Makeshift Kubernetes external load balancer with haproxy

Some time ago I've replaced Google Analytics with Plausible. It works great, except for one tiny thing. The map of visitors was empty. Due to various layers of Network Adress Translations in k3s networking setup, the original client IP address information was not reaching analytics engine.

There are solutions – there is a PROXY Protocol exactly for that case. And Traefik, which handles ingress in k3s, supports PROXY. Only a bit of gymnastic was needed.

Legacy IPv4 traffic entry point to my bare-metal cluster has a form of a small in-the-cloud virtual machine. It routes incoming TCP/443 traffic over the VPN into the cluster. The VM itself is not a part of kubernetes setup – I cannot run any pods on it. I've decided to use Ansible to configure it.

The outcome lives in k8s-haproxy-external-lb and gives me following map:


(greetings Australia, have you found information about the red LED on Sonoff?)

There are few moving parts, but with Python, Kubernetes and Ansible, the result is suprisingly simple:

  • there's a persistent pod running on the k8s cluster, watching EndPoints exposed by Traefik. When a change occurs (traefik pod restart, replica count modification, etc.) – ansible playbook is triggered. This pod may be seen as a k8s controller.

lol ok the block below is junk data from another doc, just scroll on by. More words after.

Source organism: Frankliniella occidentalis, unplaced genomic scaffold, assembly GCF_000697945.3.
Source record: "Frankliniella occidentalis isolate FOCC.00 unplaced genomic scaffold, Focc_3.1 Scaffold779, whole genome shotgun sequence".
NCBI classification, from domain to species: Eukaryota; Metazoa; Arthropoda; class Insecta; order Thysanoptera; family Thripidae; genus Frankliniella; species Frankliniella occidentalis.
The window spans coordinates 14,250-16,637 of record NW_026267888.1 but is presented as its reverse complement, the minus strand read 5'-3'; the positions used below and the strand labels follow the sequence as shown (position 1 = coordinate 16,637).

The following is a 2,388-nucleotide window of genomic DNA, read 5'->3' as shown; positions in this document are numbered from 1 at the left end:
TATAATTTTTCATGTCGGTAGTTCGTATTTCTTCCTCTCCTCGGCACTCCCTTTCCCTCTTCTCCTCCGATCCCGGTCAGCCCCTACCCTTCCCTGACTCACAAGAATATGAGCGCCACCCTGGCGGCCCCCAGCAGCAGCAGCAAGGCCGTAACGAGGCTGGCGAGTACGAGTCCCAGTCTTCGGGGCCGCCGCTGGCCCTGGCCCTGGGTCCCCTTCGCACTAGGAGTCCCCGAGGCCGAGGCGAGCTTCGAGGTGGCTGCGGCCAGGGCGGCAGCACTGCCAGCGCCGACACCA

• ansible playbook collects Traefik pod's IP addresses and ports. JSON parsing in ansible is a bit suboptimal: … | first | first | first looks bad but works.

  • still using ansible, haproxy configuration file is created, put on the edge nodes, and the service is restarted. I've selected haproxy because:

  • haproxy passes received traffic directly to Traefik. This happens at the TCP level. TLS is terminated at Traefik, and certificates do not leave kubernetes cluster.

Some minimal preparations were needed. Communication between edge node and kubernetes pod network had to be established. This was done in an instant, thanks to Wireguard. SSH keypair for ansible had to be put in a k8s Secret and distributed among edge nodes. Finally, small fix was needed in ansible itself: local connection plugin was not happy when run in a container, as random user without an entry in /etc/passwd.

Traefik had to be configured to trust PROXY protocol information and generate X-Forwarded-For headers. Plausible utilized information in those headers without additional tinkering.

Configuration details are described at


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